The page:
For the last two years, I have been racing Megavalanche. It seems like one of those events you need to ride a couple of years before really doing good, so you can count me in next year too because I really fucked up this year.
The Megavalanche is a mass start race that starts from the top of the Alpe D’Huez glacier. Well glacier would be a compliment because let’s face it, it’s basically a slush slope all the way down where you are trying to ride your bike before realizing that it is not only way slower but also waaay harder than just getting off the bike and pushing/half running, because after all you kind of want to get an alright place in this race. Again, this year it caught me by surprise how long and physical the course was, it’s almost as if I wish I rode more cross-country because there are some serious uphills on the finals track or maybe it just feels like it because you are already firebreathing when you start at the bottom of them.
But well this video is about my qualifying run as you can probably see.And I’m just going to be dead honest with you from the start here, I missed my qualifying run. Now I might have been a bit late, which is not out of the ordinary for me, so some might say I can’t really blame the huge lift queue at the second lift of people whole didn’t have a start time before 2 hours later, but that isn’t going to stop me from blaming them at all. If everybody had just stuck to the recommended lift times we were given, then everyone would have made it in time, instead of people bombing the lifts 3-4 hours before their actual starting time. But well be complaining here isn’t going to solve anything, is it?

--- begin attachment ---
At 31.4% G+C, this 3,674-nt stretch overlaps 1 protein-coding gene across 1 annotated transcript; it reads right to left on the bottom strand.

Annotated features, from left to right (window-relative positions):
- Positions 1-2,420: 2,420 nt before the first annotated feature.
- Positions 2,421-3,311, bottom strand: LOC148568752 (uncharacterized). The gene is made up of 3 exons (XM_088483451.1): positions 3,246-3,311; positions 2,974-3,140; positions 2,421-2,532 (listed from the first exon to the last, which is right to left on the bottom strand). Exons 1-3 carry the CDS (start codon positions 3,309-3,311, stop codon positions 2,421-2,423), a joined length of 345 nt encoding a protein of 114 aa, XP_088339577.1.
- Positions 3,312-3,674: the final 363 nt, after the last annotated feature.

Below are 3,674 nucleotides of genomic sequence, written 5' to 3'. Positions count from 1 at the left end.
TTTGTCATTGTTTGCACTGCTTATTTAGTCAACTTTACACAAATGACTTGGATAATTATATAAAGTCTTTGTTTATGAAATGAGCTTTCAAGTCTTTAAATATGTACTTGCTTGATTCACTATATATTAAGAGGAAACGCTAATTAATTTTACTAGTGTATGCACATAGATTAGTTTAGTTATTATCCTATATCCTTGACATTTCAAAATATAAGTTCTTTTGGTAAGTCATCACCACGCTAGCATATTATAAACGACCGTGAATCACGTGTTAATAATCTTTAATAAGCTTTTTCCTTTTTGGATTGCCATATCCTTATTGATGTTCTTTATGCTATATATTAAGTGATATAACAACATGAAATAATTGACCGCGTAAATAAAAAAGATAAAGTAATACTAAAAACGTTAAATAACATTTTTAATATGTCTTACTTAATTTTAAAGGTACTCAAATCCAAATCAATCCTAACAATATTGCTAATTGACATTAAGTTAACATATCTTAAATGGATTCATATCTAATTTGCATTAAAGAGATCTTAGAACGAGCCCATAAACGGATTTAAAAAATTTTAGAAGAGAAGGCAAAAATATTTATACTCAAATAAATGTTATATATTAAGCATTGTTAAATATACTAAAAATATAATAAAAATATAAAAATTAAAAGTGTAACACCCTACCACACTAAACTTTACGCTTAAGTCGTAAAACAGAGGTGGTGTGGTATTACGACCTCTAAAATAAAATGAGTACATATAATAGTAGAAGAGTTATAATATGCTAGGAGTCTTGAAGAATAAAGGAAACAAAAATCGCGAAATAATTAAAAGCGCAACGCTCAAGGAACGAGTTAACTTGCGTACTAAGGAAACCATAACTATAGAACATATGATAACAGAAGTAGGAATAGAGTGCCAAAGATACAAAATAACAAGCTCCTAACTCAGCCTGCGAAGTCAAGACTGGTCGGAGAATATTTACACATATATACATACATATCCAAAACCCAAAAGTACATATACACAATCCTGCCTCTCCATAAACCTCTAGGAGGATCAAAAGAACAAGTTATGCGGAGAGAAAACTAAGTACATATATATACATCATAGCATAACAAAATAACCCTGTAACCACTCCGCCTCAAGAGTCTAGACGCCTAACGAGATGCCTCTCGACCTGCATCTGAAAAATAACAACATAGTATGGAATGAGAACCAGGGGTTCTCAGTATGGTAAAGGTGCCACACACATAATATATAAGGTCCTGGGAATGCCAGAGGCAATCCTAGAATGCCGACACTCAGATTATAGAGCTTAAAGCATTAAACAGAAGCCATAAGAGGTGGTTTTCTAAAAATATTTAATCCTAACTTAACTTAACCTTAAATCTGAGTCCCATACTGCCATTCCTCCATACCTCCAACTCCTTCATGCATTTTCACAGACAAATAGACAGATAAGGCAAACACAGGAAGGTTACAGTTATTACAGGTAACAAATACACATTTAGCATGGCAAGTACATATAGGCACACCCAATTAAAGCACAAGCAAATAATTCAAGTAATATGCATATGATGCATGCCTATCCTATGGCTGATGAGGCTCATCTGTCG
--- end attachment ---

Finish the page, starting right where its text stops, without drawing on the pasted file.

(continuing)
So after arriving at the start deeply hoping that they were delayed or something in that direction, it is a bicycle race arranged by Frenchies so delays are very plausible due to both of those facts, but I guess they kind of outruled each other. So my time had started and the official at the top simply said “go!” and then I was loose, trying to catch up 100 riders who had round about a 5-minute headstart. Now I didn’t really have time to think of any tactic other than trying to overtake as many as possible, which probably was the best tactic anyway, so nothing lost there. This resulted in some first class firebreathing along with some fine and some not so fine overtakes.
I will make a longer post soon to kind of guide you through the whole Megavalanche experience with pictures, videos and what not.
See you at Megavalanche next year!